Grocery bag ban is taking its toll in New Jersey

Plastic grocery bag full of staples

Photo: FREDERIC J. BROWN/AFP (Getty Images)

Bag ban in New Jersey came into force in May. Since then, the headlines about simply shopping in New Jersey have piled up.

There are no bags. People are steal baskets. Shopping carts are going to be taken. People are buried in piles of reusable bags. What shWhat would we do with all those reusable bags? Legislators are considering rolling back part of the bag ban altogether.

New Jersey, how are you?

According to Surfrider Foundation, 500 plastic bag ordinances have been passed in 28 states and nine states, including New Jersey, have banned them altogether. OWhile growing pains have accompanied bag bans before, no one expresses this pain just like New Jersey.

The key to why is, other than maybe New Jersey rooted personality, perhaps for most grocers the ban was also on paper bags. New Jersey Law banned all “single use” bags, paper or plastic, for stores over 2,500 square feet. That haits leads to a spiral of unintended consequences that seem like a case study in what can go wrong with bag bans.

grocery storesjumping baskets

In July, a flurry of headlines hit the New Jersey news How? ‘Or’ What shopping carts were disappearing across the state. Many of these reports were accompanied by warnings: Stop by taking the baskets, or we’ll take the baskets away for good.

“They are disappearing” Louis Scaduto Jr., general manager of Middletown-based Food Circus Super Markets, Told “I may have to remove them soon, I can’t afford to keep replacing them.”

The gist of the shopping basket stories was that people forgot their reusable bags and, rather than buying one in the shop, left with the baskettreating it’s a their reusable bag.

Reusable groceries Bags

While we haven’t seen many reports of people with a house full of stolen baskets, there has been a flurry of reports of people with sizable piles of reusable bags. A New York Times articlee earlier this month featured several New Jerseyyears who ended up with a large number of reusable bags and don’t know what to do with them. A person has 101 bags and can sew them into curtains. another resident a 89. And count.

A reusable bag made from recycled plastic bags must be used 11 times to pay on the environmental impact of its manufacture. Which isn’t so heavy if you only have a few in your possession. But 101? I would get to sew those curtains too.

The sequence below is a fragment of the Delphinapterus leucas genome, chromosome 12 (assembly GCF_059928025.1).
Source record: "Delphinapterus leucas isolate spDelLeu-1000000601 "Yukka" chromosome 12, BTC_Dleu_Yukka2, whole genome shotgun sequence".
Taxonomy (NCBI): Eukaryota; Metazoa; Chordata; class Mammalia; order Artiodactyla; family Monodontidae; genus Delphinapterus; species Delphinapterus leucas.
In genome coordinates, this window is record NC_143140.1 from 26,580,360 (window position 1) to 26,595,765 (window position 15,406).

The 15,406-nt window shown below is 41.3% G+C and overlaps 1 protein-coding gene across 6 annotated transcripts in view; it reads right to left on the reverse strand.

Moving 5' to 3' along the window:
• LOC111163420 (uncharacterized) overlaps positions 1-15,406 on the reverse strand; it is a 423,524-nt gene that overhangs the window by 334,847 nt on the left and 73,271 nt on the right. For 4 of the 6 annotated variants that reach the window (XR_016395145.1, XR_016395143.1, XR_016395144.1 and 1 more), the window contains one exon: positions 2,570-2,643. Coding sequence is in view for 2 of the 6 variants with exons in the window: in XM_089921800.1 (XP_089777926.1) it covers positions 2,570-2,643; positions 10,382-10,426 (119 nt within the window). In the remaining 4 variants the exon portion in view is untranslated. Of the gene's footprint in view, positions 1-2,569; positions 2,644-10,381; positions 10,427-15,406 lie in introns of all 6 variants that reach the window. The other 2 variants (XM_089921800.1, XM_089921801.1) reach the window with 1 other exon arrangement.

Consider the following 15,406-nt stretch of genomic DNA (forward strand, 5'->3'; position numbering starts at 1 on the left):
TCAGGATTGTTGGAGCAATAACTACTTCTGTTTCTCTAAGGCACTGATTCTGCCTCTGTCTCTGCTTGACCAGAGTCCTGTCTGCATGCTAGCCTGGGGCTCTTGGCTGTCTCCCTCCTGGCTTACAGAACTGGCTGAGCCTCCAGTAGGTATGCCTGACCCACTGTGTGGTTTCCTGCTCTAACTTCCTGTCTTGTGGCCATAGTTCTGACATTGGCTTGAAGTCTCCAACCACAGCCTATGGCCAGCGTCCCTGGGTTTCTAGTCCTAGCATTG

Why are all those reusable bags piling up? Those ordering groceries for delivery, which has become more common during the pandemic and is a lifesaver for those who can’t get to the grocery store, now receive their groceries in reusable bags. Because these groceries come from a store of more than 2,500 square feetboth Plastic and paper bags are prohibited.

The problem is the grocery store can’t accept these reusables. bags once they have entered someone’s house. “We’ve had customers come in with stacks of bags 30, 40 deep like, ‘Here can you please reuse them?’ And we can’t,” Chris Mentzer, operations manager at Rastelli Market Fresh in Marlton, Told ABC 6 Action News in Philadelphia.

The same news recommend those who have too many bags donate them to the food bank. Food banks have until November 4 to stop using plastic bags themselves. New Jersey Community Food Bank even created a tool to help people determine where they can donate their bags.

Change the grocery bag laws

This week, it was reported that some lawmakers are considering tweak the law in a way that could help mitigate at least one of the New Jersey problemsand are confronted. New ideas for how to deliver groceries are explored, including cardboard boxes and, yes, paper bags.

This isn’t the first time a bag ban law has been changed after it came into effect.. In 2015, Chicago lawmakers ban thin plastic bags in stores. In response, stores started using thicker plastic bags, nullifying all although the loss of thin bags has obtained. Lawmakers came back to the table in 2016 to demand a 7 cent charge for every bag usedand who brought people on board. Suddenly, reusable bags were all the rage.

“The painful experience of loss is more effective in changing habits than a positive gain,” said a Politico article from 2019 on the subject. The story explains that surveys by Tatiana Homonoff, an assistant professor of economics and public policy at New York University, found that customers said they wouldn’t bring a reusable bag if it meant they’d save a penny , but that they would bring one if they left to be charged a nickel.

The changes New Jersey lawmakers are currently considering to grocery delivery receptacles don’t seem to solve the shopping cart problem, though. Taking note of Chicago, can we expect a fee to use the baskets in the future, or, at least, to take them out of the store?

About Ronda Reed

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